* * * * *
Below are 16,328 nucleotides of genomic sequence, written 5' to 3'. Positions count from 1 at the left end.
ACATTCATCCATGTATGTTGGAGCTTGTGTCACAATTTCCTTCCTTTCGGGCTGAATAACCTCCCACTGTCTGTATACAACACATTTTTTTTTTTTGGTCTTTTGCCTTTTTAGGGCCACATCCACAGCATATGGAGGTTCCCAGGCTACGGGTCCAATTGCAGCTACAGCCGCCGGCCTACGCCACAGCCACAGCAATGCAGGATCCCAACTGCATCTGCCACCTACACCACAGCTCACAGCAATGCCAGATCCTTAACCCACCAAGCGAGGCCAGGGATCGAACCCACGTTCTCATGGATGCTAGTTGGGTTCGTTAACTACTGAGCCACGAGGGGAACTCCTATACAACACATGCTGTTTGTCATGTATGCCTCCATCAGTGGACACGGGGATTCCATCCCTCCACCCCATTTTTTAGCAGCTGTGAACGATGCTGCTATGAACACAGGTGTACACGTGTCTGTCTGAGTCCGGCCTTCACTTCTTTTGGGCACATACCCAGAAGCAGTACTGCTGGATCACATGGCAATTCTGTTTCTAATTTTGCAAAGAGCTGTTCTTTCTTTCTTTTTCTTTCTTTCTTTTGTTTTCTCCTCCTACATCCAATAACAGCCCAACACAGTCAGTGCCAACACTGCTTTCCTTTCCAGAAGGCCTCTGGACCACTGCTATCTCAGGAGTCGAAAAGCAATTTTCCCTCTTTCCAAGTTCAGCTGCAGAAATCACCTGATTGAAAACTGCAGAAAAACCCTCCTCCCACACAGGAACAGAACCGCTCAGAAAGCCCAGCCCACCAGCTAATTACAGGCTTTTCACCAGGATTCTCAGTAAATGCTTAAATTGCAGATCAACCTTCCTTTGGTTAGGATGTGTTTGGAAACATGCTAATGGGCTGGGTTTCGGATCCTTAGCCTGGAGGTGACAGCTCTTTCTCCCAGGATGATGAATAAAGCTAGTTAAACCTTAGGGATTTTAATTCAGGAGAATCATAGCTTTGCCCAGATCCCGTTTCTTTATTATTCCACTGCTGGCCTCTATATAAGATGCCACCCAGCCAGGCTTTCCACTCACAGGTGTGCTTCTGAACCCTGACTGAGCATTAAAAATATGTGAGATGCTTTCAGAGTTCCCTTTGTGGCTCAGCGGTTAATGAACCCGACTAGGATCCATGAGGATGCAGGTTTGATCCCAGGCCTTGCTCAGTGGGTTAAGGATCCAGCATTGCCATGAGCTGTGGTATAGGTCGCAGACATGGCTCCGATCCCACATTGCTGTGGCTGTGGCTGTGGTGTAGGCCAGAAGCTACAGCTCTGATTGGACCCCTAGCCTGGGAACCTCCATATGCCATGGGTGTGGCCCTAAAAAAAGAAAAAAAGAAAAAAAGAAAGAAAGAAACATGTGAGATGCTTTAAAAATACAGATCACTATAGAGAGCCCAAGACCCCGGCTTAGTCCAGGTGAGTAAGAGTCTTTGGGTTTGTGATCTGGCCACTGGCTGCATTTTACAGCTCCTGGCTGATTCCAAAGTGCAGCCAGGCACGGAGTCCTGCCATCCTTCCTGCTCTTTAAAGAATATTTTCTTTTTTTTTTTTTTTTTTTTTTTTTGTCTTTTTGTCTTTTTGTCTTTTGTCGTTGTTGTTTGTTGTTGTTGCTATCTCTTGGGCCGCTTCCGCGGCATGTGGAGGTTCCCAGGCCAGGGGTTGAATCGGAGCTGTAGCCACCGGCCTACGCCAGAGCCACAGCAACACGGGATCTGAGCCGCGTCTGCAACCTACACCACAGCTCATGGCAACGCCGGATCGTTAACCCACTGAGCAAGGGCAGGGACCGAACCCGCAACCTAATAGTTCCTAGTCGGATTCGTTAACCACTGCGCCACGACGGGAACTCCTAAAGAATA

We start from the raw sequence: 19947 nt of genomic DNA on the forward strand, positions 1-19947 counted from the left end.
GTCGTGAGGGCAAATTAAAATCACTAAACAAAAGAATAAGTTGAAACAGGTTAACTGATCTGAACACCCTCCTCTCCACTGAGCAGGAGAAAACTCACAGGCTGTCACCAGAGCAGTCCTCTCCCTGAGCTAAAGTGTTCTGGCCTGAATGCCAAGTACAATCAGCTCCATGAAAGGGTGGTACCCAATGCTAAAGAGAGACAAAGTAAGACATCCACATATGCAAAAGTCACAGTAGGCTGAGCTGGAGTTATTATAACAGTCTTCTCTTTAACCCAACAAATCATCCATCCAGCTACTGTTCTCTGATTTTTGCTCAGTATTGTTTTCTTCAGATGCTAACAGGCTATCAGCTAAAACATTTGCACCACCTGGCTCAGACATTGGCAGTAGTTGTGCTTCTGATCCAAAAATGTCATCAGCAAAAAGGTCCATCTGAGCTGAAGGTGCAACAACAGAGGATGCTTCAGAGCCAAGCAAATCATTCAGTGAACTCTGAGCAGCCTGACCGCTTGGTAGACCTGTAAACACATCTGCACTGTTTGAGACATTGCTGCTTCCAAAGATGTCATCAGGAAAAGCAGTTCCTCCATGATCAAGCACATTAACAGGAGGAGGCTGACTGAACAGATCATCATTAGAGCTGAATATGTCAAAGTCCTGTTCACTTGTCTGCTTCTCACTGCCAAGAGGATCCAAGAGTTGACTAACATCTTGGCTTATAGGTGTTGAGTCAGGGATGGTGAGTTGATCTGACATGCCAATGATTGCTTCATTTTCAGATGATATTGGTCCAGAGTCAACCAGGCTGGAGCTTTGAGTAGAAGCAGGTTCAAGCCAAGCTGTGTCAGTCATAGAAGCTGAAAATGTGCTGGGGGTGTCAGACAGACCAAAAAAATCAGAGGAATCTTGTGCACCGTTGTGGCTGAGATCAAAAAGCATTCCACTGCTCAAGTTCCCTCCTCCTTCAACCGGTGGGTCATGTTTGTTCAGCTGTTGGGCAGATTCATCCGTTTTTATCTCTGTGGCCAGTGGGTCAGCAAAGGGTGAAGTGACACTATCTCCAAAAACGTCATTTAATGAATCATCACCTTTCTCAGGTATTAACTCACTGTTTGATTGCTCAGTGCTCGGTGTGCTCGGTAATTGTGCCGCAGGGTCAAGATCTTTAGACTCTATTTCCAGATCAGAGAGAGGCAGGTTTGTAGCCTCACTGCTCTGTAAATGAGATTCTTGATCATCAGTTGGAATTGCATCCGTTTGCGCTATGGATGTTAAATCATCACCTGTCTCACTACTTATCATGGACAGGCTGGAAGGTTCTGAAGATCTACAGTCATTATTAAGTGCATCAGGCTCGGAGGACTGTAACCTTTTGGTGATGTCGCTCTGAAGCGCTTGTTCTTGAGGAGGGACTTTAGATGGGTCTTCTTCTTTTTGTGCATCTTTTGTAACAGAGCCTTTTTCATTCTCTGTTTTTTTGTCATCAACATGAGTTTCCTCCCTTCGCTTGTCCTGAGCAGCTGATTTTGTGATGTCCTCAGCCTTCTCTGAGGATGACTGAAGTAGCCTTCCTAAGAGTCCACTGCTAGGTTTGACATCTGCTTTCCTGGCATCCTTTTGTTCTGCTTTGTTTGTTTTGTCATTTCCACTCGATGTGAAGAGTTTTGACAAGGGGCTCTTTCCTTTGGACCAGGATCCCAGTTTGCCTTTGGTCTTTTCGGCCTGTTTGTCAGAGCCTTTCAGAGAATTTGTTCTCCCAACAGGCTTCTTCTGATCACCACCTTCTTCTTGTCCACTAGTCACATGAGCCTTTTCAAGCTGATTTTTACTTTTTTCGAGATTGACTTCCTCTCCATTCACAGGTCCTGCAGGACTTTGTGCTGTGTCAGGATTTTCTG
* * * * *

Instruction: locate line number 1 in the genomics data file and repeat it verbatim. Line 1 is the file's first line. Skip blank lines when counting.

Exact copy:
Below are 16,328 nucleotides of genomic sequence, written 5' to 3'. Positions count from 1 at the left end.